[LEAPSECS] any other parties?

Warner Losh imp at bsdimp.com
Mon Jul 9 10:18:45 EDT 2012

On Jul 9, 2012, at 6:51 AM, Zefram wrote:

> Nero Imhard wrote:

>> Is that really the Unix way? I always thought that "proper"

>> implementations didn't step back, but paused the time for a second at

>> :59:59 (while still having subsequent calls of gettimeofday return

>> increasing values by adding microseconds as needed).


> POSIX implies that the :59:60 second appears identical to the :00:00

> second; i.e., the clock steps back at the end of the leap second.

:59:60 doesn't exist in POSIX time_t. It does exist as a non-normalized time that is then normalized to 00:00. The difference is subtle, but can be explained by the feature in posix of being able to add N units to and struct tm member and have the system figure out what the next time is. Some systems took this non-normalized form to repeat the first second of the day even, but it is a weak argument, since the second properly belongs to the prior day....

> The NTP model (and practice of some implementations) says that the clock

> should step back at the start of the leap second, making the :59:60

> second appear identical to the :59:59 second. In either case, if you

> look only at the integer seconds portion of the clock then you could

> interpret it as "paused", in that you get the same time_t value for a

> period of two seconds rather than the usual one, while the time_t value

> monotonically increased throughout. But if you look at the microseconds

> from gettimeofday, you see the microseconds values [0,1000000) occur

> twice in succession, depicting a repeat of a second rather than a pause

> or an extra-long second.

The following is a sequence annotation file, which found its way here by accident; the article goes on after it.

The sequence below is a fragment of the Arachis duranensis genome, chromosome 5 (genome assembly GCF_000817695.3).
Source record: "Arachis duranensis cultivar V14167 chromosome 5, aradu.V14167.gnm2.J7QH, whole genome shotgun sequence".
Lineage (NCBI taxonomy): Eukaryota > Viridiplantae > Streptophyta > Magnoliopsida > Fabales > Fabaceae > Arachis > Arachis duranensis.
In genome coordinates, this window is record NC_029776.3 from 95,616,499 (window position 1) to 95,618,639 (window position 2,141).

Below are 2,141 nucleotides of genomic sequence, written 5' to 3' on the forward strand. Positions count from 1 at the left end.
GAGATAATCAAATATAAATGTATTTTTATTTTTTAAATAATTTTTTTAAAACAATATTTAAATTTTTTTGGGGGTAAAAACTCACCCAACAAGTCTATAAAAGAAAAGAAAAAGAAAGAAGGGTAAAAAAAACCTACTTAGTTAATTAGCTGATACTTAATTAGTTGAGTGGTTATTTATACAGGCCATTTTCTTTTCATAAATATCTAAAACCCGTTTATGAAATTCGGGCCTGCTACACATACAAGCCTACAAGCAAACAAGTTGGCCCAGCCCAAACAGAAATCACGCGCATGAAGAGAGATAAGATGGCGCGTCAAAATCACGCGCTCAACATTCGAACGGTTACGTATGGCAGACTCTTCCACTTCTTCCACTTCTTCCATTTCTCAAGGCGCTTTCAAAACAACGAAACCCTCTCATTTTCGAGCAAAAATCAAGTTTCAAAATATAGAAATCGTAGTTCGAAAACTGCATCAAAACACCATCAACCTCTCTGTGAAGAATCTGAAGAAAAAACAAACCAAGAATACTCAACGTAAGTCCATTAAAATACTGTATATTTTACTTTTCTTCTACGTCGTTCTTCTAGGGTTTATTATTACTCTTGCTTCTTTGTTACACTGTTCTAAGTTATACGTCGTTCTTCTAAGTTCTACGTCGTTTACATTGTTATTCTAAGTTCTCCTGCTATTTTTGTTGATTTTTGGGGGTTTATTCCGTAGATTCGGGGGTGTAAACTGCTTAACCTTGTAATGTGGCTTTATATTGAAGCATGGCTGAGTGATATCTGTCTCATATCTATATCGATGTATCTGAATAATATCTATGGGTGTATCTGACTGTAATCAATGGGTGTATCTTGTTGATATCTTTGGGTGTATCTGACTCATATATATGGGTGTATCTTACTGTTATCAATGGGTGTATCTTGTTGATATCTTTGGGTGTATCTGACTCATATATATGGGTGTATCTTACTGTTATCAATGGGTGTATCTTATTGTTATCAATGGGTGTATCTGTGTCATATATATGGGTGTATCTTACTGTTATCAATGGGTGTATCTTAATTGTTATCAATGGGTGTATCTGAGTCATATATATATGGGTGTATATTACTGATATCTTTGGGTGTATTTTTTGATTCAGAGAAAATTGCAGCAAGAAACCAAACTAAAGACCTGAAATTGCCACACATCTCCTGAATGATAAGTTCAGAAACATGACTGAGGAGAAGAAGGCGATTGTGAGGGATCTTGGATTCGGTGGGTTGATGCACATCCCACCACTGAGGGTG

This is the FreeBSD behavior. Tick normally up to the leap second cut over and step time back a second at the top of the :60 second. Ugly stuff that... But one of the least disruptive behaviors.

> Also worthy of note is Linux 2.4 behaviour, where the integer seconds

> value is non-monotonic. The time indicated jumps back by a second at

> about :59:60.005; it's not aligned to the second boundary. This sequence

> only makes sense if you look at the complete (integer+fraction) time

> value and treat the discontinuity as a jump of the clock.


> I've seen it suggested that a leap second could be indicated in the

> usual Unix structures by having tv_usec take the range [1000000,2000000)

> or tv_nsec the range [1000000000,2000000000). With the integer seconds

> value staying at :59:59, this would be mathematically coherent as well

> as successful in uniquely identifying the leap second. This seems to

> be what you think is standard behaviour. I'm not aware of anything

> implementing this mechanism. gettimeofday and friends never do. Also,

> think about how much would break if it occasionally saw tv_usec/tv_nsec

> with an `impossible' value.

Yes. And for time_t consumers, it gets interesting too, depending on if they truncate or round... As with anything in leap seconds, implementing them in a POSIX context requires judgement into what you break.... Because no matter how clever your scheme, you break some invariant. The trick is breaking the right invariants for your application. Sadly, there is no universal thing you can break that works for everybody.


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